Socialized Consciousness internalizes a play-by-the-rules, law-and-order mentality where fairness means a society that rewards those who work hard, leaves slackers to suffer their fate and demands retribution for wrongdoers. It adheres to culturally defined moral codes but lacks the ability to subject those codes to critical examination. It is the conciousness of those who have a “Small World” view defined by their immediate reference group and who expect that playing-by-the-rules will give them, their families and their communities a decent life. They do not yet grasp that complex system relationships may prevent whole classes of people from finding jobs or staying on the right side of the law.

Fourth Order: Cultural Concsiousness

Adulthood brings encounters with people whose cultural perspective is different from that of those in one’s own group. The initial reaction to such encounters is often a sense of cultural superiority or even absolutism: “The way of my people is the only right way”. A Cultural Consciousness is rarely achieved before age thirty, and the majority of those who live in modern imperial societies never achieve it, partly because most corporations, political parties, churches, labor unions and even educational institutions actively discourage it.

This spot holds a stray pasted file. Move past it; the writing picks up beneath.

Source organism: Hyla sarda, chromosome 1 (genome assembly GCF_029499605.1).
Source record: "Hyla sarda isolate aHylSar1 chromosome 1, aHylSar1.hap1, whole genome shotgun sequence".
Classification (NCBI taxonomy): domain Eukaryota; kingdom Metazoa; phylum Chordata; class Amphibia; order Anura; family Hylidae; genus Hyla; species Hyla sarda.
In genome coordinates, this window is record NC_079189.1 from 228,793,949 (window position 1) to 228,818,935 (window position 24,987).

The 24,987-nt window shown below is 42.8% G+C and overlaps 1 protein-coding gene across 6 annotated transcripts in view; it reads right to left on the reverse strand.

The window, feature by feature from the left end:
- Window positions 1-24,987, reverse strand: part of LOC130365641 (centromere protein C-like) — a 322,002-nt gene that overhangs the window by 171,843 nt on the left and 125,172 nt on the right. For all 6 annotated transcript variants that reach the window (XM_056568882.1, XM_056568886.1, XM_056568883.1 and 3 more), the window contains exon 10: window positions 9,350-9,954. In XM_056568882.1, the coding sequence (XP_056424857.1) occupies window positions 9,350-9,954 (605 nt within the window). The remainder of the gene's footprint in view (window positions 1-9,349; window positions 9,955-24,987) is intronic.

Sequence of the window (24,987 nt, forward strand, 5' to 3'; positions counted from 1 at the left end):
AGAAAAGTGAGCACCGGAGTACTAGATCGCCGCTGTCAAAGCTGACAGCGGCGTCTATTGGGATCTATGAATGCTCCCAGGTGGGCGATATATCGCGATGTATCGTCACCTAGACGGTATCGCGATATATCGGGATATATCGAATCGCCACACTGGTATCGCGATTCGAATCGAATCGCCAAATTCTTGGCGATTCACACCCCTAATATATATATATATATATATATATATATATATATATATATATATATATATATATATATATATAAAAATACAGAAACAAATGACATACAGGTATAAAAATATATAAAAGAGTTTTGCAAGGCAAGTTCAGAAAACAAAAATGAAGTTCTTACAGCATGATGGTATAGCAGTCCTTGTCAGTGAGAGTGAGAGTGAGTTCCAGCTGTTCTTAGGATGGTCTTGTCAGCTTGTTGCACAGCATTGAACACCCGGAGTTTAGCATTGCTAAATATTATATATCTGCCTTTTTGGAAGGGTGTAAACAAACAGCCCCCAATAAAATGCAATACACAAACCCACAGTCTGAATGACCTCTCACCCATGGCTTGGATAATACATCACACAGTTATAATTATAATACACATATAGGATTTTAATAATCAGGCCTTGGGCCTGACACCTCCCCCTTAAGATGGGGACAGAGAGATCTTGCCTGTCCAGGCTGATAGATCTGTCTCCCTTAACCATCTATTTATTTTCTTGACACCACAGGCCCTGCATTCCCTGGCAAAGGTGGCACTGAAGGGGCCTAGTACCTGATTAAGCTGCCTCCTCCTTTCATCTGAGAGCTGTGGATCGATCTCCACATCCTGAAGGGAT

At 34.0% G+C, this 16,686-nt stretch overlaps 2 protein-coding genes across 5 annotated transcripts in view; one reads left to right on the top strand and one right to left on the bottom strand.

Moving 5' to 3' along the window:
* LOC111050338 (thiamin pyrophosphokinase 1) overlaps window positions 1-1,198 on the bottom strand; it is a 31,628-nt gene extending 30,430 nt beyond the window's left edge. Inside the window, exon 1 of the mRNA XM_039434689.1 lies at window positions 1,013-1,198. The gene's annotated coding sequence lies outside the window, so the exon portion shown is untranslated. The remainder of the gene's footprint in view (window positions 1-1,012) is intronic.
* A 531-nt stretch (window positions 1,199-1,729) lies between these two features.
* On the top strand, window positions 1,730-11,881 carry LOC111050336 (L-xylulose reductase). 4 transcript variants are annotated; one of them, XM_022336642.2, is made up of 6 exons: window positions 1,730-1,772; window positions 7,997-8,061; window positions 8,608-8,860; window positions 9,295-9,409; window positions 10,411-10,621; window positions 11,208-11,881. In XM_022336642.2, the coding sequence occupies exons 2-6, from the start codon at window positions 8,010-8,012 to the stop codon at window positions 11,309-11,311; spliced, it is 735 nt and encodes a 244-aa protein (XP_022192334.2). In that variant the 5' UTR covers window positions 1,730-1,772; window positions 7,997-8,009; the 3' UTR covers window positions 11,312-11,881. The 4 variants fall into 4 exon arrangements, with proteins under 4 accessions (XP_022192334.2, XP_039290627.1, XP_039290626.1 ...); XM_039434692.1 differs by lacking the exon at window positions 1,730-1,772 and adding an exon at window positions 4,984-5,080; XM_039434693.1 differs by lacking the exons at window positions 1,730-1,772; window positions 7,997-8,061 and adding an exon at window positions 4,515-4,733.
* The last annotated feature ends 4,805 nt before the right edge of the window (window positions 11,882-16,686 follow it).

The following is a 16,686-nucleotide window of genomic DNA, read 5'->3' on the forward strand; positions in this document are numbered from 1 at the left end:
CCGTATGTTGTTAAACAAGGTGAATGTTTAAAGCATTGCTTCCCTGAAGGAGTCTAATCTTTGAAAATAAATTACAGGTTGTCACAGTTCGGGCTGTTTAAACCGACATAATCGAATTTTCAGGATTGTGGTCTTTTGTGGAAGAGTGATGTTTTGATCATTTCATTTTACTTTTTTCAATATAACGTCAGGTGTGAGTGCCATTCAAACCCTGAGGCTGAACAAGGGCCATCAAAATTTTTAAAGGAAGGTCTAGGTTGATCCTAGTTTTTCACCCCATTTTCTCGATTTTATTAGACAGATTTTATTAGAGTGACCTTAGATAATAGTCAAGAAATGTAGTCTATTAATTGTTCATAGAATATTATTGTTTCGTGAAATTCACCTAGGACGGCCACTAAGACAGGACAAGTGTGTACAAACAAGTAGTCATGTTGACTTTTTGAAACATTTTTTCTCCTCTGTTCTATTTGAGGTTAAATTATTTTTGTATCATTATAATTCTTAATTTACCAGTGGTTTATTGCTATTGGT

If, however, the Socialized Consciousness is secure in its identity, it may come to recognize that culture itself is a social construct and that cultural norms and expectations are subject to choice. This represents a profound step in the development of a true moral consciousness based on examined principles , and the beginnings of a capacity for cultural innovation. Those who have achieved a Cultural Consciousness are concerned with equal justice for all people not just for one’s own kind, and they work to repeal or revise unjust laws.

Those who raise significant challenges in an imperial society are likely to be subjected to a loss of standing or outright rejection. However, because they have the capacity to question the dysfunctional cultural premises of Empire, those who have achieved a Cultural Consciousness are essential to the cultural renewal and maturation that the Socialized Consciousness suppresses as threatening to the established social and moral order. They have an “Inclusive World” view that sees the possibility of creating inclusive, life-affirming societies that work for all.